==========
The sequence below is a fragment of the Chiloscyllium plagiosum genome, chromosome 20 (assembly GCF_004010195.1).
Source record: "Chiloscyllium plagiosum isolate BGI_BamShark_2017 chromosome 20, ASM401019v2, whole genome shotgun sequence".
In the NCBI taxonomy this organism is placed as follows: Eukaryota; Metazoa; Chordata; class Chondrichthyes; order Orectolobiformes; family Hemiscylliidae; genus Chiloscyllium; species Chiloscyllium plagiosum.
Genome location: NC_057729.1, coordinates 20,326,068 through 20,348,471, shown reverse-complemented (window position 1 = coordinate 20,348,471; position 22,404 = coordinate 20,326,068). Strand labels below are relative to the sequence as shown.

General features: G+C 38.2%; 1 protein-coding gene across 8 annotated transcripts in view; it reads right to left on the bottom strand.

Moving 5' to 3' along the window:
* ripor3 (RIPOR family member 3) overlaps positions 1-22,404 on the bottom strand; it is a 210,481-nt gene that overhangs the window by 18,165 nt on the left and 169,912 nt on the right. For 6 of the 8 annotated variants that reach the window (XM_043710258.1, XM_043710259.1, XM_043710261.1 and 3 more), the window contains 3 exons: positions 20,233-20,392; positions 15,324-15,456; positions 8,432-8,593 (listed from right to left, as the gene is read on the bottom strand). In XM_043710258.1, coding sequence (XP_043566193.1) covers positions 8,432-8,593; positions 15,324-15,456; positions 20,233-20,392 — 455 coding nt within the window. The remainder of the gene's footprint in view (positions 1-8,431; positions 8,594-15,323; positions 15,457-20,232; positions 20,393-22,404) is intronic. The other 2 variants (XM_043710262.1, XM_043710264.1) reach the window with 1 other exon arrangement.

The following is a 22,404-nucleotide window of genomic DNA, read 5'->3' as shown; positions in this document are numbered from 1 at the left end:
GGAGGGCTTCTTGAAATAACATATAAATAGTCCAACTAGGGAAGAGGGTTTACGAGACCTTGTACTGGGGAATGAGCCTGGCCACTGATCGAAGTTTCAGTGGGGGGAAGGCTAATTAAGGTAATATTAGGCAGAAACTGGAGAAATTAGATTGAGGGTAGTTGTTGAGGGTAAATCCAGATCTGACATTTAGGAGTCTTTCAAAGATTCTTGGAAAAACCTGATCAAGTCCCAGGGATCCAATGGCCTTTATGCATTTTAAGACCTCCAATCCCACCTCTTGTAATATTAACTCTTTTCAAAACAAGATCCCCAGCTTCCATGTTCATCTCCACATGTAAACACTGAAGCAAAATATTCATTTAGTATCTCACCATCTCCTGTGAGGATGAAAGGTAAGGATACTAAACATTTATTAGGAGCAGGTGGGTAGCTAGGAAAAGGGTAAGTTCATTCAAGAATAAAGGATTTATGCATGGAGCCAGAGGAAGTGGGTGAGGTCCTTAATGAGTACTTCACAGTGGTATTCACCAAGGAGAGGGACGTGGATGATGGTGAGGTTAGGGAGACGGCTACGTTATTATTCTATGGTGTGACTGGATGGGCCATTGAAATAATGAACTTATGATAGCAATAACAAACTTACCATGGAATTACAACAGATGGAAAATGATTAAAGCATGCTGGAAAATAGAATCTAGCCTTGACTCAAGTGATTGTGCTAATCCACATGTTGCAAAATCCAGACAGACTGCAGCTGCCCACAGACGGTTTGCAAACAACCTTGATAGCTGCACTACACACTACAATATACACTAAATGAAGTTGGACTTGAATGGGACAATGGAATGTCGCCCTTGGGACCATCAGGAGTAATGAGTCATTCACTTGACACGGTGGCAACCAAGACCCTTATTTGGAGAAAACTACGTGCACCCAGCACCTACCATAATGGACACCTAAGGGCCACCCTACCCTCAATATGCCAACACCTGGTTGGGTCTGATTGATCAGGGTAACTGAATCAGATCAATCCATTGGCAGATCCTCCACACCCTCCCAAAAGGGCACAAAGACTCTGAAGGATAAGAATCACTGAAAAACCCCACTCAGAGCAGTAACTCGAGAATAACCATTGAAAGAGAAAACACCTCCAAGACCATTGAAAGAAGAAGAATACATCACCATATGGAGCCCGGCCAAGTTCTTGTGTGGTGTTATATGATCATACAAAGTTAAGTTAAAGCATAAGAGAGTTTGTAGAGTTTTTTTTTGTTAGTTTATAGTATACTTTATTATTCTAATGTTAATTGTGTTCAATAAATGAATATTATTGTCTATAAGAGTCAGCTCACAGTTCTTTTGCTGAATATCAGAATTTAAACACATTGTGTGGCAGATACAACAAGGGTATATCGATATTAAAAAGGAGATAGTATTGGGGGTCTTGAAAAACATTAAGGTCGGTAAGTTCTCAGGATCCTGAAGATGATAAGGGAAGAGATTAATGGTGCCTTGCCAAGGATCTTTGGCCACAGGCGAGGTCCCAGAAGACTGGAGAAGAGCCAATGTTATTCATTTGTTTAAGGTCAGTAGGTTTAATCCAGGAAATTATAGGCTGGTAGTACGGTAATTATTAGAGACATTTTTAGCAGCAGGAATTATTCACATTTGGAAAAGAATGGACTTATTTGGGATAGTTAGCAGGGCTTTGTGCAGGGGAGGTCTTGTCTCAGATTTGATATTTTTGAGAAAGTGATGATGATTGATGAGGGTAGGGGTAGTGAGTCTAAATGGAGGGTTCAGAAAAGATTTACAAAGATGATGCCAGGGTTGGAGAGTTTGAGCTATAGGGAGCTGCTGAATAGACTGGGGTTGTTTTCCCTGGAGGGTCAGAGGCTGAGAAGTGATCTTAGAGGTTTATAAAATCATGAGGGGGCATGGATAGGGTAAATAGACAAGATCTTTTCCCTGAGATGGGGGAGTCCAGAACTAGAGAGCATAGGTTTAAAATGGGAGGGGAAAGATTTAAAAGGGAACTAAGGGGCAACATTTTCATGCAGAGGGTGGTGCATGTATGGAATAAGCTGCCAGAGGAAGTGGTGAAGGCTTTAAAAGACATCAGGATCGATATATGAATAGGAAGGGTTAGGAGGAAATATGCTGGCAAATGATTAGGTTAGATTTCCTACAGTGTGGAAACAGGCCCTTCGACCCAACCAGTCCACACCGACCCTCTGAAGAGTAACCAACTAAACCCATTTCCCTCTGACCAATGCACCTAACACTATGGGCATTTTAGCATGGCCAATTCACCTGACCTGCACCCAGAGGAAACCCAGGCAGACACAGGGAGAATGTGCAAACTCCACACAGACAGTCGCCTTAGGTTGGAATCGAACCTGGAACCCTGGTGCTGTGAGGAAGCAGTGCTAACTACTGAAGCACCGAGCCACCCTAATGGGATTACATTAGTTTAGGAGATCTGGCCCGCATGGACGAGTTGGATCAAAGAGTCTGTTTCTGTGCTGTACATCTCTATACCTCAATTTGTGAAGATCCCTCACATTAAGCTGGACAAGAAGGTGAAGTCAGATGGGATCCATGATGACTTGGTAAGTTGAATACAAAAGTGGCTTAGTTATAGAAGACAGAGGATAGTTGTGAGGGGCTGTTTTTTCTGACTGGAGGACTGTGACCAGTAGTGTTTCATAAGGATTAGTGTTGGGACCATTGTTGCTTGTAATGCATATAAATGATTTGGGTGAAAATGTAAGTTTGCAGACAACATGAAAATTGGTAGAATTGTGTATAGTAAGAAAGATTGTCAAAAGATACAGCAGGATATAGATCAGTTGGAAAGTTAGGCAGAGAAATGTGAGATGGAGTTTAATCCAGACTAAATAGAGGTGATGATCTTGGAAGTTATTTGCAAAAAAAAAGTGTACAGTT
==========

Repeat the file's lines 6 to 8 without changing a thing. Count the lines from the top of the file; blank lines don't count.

Moving 5' to 3' along the window:
* ripor3 (RIPOR family member 3) overlaps positions 1-22,404 on the bottom strand; it is a 210,481-nt gene that overhangs the window by 18,165 nt on the left and 169,912 nt on the right. For 6 of the 8 annotated variants that reach the window (XM_043710258.1, XM_043710259.1, XM_043710261.1 and 3 more), the window contains 3 exons: positions 20,233-20,392; positions 15,324-15,456; positions 8,432-8,593 (listed from right to left, as the gene is read on the bottom strand). In XM_043710258.1, coding sequence (XP_043566193.1) covers positions 8,432-8,593; positions 15,324-15,456; positions 20,233-20,392 — 455 coding nt within the window. The remainder of the gene's footprint in view (positions 1-8,431; positions 8,594-15,323; positions 15,457-20,232; positions 20,393-22,404) is intronic. The other 2 variants (XM_043710262.1, XM_043710264.1) reach the window with 1 other exon arrangement.

The following is a 22,404-nucleotide window of genomic DNA, read 5'->3' as shown; positions in this document are numbered from 1 at the left end: